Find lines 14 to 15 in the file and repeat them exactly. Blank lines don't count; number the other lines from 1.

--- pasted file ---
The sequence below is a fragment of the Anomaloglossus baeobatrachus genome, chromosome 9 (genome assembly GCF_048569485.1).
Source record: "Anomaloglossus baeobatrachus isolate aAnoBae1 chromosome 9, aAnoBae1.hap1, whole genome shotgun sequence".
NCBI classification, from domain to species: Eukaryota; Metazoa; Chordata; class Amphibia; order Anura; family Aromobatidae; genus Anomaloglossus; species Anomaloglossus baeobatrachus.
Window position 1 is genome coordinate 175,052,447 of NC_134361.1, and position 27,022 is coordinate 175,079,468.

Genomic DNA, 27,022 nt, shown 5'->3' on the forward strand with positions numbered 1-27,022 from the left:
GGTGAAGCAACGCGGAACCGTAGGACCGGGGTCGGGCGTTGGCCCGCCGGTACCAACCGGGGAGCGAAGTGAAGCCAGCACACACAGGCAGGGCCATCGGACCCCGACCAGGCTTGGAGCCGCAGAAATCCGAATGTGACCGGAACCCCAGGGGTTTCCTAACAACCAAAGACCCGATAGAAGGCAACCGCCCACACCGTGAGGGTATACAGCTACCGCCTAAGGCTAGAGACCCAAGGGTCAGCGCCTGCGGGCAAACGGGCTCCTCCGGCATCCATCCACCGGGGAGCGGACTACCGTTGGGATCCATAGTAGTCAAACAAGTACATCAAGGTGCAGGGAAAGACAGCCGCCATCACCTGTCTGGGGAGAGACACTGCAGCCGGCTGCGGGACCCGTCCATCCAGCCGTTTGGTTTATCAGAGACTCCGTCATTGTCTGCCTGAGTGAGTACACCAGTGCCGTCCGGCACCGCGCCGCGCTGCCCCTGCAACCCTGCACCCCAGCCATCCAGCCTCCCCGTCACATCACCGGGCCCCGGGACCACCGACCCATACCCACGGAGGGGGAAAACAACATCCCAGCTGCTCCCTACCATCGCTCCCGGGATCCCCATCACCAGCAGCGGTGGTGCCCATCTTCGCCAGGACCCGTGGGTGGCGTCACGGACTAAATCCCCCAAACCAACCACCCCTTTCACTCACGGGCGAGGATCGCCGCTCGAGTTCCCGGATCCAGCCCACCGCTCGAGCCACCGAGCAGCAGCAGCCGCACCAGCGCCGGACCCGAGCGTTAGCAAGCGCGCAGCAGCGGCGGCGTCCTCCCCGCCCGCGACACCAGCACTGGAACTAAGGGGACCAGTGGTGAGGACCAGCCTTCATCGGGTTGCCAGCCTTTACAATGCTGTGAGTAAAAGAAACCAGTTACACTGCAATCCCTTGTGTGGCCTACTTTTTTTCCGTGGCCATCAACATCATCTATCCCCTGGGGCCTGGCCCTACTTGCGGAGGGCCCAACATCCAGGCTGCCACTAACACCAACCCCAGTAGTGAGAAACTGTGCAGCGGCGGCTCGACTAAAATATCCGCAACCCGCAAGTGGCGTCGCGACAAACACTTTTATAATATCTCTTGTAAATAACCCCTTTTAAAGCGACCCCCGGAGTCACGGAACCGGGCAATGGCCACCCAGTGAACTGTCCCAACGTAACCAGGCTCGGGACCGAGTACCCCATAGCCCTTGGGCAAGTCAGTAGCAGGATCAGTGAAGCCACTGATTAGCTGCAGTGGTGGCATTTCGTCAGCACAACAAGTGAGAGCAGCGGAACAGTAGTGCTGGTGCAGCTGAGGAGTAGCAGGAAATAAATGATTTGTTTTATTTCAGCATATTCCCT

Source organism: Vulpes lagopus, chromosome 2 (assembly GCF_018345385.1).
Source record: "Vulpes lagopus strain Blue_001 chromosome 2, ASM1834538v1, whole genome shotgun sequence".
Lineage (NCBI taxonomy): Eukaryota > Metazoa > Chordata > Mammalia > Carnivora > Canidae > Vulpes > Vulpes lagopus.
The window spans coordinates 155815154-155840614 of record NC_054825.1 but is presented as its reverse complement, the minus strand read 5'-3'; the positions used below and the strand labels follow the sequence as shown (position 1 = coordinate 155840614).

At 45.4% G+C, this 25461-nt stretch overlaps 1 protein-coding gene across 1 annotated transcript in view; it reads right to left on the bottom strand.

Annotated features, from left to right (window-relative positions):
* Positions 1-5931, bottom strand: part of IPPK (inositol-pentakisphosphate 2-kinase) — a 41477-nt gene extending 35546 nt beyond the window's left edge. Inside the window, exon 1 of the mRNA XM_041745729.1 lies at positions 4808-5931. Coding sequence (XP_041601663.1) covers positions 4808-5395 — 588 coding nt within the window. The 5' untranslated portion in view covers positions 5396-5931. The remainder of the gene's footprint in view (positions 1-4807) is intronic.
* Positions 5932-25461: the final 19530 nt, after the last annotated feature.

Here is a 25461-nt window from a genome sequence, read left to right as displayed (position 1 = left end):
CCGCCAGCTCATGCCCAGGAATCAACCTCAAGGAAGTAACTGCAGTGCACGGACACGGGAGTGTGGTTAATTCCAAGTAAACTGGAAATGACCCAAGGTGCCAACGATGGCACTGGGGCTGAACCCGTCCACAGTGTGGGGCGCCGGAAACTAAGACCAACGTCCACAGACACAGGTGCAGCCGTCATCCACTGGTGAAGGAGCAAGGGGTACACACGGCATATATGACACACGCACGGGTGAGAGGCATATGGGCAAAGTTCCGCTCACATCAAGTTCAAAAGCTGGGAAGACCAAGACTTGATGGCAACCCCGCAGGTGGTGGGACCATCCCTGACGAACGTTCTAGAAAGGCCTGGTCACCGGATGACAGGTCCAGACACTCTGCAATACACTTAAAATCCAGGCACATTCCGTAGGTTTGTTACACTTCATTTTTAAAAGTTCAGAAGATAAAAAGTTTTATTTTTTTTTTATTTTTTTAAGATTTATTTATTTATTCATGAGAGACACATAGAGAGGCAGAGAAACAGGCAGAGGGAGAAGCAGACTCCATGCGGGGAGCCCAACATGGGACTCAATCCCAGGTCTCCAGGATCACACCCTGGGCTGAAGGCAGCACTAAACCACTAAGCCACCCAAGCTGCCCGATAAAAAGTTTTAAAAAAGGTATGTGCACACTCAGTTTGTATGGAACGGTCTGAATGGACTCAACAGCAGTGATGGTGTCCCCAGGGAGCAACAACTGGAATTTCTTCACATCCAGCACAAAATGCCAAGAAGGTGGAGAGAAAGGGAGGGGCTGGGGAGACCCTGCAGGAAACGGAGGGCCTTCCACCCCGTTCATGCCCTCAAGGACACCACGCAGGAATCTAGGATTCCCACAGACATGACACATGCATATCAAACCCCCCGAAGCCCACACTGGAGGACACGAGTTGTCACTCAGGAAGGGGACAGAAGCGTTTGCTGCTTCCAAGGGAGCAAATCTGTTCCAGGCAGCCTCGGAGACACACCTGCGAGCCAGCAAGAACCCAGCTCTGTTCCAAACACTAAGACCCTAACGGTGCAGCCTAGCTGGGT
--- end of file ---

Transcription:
* Positions 5932-25461: the final 19530 nt, after the last annotated feature.

Here is a 25461-nt window from a genome sequence, read left to right as displayed (position 1 = left end):